The image of workers framed by a steel lattice—particularly with the number painted on the beam in the upper left corner—calls to mind one of the many lessons learned from the Apollo space program. Systems management. For this office building—system—to exist it had first to be envisioned. And then, for that vision to be realized, every part had to be specified. In this image we mostly see the steel girders, each of which had to be designed, manufactured and tested before they could be shipped to the site. Only then could the construction team be confident that the parts would fit together in all the right places.
In my television and video production classes I often cited the Apollo space program for its contribution to systems theory. Unfortunately, the lesson that complex systems require coordination and integration cost the lives of three astronauts when the Apollo I command module burned during a test. Over 10,000 people had worked on that project. After a year-long investigation it was discovered that a wire, not properly insulated, sparked and ignited the cabin filled with 100% oxygen and highly flammable materials. According to the report, NASA failed to “overall coordinate and integrate” its systems. The sub-contractors produced good working parts, but beyond fitting together and performing as they should, no one was attending to their potential for incidentally creating a disaster.
Going forward with managers who understood what it takes to manage complex systems, NASA and Boeing created a “Technical Integration and Evaluation” (TIE) program to insure that every part would—beyond functioning and fitting together properly—not adversely affect the mission in any way. Boeing, working with NASA in an advisory capacity, hired an additional 2,000 people who coordinated thousands of contractors and assessed the viability of each sub-system in relation to the functionality of the whole. Because someone was now paying attention to the parts and how they would relate to each other and the whole, NASA was able to fulfill President Kennedy’s dream of putting a man on the moon within the decade.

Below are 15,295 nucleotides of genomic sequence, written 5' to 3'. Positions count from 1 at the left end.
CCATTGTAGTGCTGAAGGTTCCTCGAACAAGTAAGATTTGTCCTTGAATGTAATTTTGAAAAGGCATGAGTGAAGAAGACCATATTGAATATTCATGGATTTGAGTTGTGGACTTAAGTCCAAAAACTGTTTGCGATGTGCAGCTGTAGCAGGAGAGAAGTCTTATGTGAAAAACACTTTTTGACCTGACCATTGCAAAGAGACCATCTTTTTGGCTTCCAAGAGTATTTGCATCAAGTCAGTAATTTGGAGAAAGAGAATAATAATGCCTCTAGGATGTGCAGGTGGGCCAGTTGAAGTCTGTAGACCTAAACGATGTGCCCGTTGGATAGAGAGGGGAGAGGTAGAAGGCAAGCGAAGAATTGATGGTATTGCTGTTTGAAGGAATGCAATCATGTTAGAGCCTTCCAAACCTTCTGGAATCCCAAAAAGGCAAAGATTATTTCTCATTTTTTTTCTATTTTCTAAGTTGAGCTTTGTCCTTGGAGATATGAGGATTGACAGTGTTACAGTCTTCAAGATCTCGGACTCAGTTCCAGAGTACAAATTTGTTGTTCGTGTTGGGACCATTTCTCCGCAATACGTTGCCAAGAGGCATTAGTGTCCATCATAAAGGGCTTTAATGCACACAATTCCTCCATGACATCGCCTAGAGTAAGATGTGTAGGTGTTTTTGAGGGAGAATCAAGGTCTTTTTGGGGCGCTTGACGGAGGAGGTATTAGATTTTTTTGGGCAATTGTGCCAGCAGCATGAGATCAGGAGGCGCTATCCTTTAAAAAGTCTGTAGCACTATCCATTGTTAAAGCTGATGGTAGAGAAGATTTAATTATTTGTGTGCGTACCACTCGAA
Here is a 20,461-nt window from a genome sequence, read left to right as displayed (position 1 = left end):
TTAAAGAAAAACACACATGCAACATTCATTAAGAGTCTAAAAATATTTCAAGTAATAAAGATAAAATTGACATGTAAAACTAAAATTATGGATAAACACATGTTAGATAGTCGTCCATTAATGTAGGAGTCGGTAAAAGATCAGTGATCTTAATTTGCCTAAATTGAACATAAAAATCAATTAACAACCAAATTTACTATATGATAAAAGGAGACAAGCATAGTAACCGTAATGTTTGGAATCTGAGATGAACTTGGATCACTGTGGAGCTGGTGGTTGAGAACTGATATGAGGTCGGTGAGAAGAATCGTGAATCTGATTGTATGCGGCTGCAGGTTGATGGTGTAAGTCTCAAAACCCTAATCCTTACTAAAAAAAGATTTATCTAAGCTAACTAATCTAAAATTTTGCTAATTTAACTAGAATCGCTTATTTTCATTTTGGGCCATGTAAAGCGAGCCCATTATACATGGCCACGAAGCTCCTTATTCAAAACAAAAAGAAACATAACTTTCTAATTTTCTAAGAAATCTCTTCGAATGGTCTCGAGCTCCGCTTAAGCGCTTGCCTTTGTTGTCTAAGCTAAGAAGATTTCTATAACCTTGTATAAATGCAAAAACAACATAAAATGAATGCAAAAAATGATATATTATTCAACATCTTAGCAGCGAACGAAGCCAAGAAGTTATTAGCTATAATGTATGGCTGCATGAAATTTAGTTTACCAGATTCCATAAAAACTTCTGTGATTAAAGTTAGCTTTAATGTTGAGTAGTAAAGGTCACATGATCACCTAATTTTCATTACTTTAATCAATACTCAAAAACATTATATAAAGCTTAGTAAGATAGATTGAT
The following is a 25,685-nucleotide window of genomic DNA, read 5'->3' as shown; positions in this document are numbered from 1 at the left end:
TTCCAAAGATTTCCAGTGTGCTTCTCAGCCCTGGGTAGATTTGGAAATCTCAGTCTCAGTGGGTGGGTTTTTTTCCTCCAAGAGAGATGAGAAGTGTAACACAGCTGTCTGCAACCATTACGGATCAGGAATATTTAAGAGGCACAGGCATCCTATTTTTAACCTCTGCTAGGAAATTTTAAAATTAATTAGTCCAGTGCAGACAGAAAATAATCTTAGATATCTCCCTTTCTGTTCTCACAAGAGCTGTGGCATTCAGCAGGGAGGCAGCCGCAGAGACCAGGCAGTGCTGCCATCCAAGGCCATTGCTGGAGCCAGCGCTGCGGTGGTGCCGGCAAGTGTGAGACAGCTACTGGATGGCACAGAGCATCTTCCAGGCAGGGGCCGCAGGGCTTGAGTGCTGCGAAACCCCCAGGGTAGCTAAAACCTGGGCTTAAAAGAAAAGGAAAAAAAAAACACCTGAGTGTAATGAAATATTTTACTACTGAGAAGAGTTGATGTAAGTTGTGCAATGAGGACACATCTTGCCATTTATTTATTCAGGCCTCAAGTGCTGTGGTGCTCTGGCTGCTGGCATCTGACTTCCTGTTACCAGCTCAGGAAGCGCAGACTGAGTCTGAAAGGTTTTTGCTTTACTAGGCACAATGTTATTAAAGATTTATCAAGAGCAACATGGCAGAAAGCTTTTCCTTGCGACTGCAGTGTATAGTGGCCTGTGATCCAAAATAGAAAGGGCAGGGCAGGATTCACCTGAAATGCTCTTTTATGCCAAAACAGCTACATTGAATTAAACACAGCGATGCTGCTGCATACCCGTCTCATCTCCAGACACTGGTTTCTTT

The systems strategy of paying attention to a system’s parts and understanding how they relate to—and as a whole, has enabled NASA to accomplish all that it has. At its peak it employed 400,000 people and 20,000 contractors. And the lessons learned have transferred to many other industries. The design and manufacturing of airplanes, ships, automobiles, televisions, cell phones and roller-coasters are all contextualized within the framework of whole systems. Doing so significantly minimizes failures and breakdowns, but of course human error can still affect the outcome.
Systems thinking has enjoyed outstanding success in the areas of technology, manufacturing, construction, commerce and special interest groups, but there isn’t much evidence of it in government. The military, arguably, might be an exception. In large part I think it’s because we, as a nation, are struggling with issues of coordination and integration. In order to know how the components of society—business, the arts, media, religion, health, banking, etc.—can fit and function together there has to be a common understanding of who we are as a people. (Part of the job of the President of the United States is to contribute to our national self-definition.) We’re not there yet. And then we need to see ourselves whole, as one living system working toward a desirable and shared vision of the future. Who are we as a species? As a nation? Beyond what can be done or built, what is wise to do or build? And for what purpose? To my mind, engineer and systems theorist, Buckminster Fuller, was spot on when he identified humanity’s role as stewards of “Spaceship Earth,” a species challenged with the task of “building a world that works for everyone.” In a similar vein and on a national scale, systems manager, Richard C. Dorf, wrote that “The task before us is to create a just, sustainable and compassionate society that works for all on a finite living planet.”